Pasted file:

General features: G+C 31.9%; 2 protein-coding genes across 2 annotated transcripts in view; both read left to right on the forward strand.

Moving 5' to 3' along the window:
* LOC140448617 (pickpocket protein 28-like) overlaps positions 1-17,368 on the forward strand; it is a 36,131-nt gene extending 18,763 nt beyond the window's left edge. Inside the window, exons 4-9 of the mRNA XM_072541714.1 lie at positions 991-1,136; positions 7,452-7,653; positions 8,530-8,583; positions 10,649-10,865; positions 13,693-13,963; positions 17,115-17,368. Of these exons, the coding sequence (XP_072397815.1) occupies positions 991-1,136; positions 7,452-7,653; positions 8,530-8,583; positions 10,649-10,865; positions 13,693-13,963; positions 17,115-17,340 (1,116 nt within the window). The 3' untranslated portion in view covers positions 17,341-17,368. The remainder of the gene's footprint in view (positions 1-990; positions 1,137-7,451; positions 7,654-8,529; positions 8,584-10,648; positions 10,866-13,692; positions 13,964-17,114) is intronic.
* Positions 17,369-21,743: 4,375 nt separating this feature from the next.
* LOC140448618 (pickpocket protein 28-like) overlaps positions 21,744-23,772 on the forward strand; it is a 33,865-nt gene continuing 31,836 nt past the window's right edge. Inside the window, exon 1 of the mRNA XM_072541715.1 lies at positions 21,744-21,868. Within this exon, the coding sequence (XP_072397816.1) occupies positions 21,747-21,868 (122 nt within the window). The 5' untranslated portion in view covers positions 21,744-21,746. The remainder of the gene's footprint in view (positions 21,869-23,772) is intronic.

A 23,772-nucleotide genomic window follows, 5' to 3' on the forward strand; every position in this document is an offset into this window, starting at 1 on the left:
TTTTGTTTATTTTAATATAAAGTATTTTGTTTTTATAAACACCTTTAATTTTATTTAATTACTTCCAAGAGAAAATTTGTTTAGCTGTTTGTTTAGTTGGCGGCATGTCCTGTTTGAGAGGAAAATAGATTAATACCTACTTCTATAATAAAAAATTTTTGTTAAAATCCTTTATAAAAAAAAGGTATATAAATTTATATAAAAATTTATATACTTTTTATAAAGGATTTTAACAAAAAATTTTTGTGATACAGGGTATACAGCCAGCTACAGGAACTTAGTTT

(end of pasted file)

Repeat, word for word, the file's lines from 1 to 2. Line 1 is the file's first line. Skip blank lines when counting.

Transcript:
General features: G+C 31.9%; 2 protein-coding genes across 2 annotated transcripts in view; both read left to right on the forward strand.

Moving 5' to 3' along the window: